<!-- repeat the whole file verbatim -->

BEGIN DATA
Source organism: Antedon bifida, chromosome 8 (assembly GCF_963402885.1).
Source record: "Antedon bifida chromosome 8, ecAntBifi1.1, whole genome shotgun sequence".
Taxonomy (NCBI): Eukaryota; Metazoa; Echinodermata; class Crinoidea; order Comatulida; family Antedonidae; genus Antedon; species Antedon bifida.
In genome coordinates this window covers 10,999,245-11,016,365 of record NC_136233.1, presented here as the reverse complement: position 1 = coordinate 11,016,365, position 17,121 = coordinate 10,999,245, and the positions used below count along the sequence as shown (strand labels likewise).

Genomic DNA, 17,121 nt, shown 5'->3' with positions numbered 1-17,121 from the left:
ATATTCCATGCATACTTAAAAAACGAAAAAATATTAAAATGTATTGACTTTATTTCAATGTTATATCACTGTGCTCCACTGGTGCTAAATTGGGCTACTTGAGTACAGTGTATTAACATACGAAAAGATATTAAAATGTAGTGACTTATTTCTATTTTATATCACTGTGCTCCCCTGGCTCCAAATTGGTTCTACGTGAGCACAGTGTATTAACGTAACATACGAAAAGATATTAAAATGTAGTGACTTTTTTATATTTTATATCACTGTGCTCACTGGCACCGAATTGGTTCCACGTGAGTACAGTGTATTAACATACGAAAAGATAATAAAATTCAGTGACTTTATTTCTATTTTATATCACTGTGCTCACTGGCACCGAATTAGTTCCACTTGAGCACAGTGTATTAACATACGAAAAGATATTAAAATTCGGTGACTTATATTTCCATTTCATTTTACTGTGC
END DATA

Source organism: Antedon bifida, chromosome 8 (assembly GCF_963402885.1).
Source record: "Antedon bifida chromosome 8, ecAntBifi1.1, whole genome shotgun sequence".
Taxonomy (NCBI): Eukaryota; Metazoa; Echinodermata; class Crinoidea; order Comatulida; family Antedonidae; genus Antedon; species Antedon bifida.
In genome coordinates this window covers 10,999,245-11,016,365 of record NC_136233.1, presented here as the reverse complement: position 1 = coordinate 11,016,365, position 17,121 = coordinate 10,999,245, and the positions used below count along the sequence as shown (strand labels likewise).

Genomic DNA, 17,121 nt, shown 5'->3' with positions numbered 1-17,121 from the left:
ATATTCCATGCATACTTAAAAAACGAAAAAATATTAAAATGTATTGACTTTATTTCAATGTTATATCACTGTGCTCCACTGGTGCTAAATTGGGCTACTTGAGTACAGTGTATTAACATACGAAAAGATATTAAAATGTAGTGACTTATTTCTATTTTATATCACTGTGCTCCCCTGGCTCCAAATTGGTTCTACGTGAGCACAGTGTATTAACGTAACATACGAAAAGATATTAAAATGTAGTGACTTTTTTATATTTTATATCACTGTGCTCACTGGCACCGAATTGGTTCCACGTGAGTACAGTGTATTAACATACGAAAAGATAATAAAATTCAGTGACTTTATTTCTATTTTATATCACTGTGCTCACTGGCACCGAATTAGTTCCACTTGAGCACAGTGTATTAACATACGAAAAGATATTAAAATTCGGTGACTTATATTTCCATTTCATTTTACTGTGC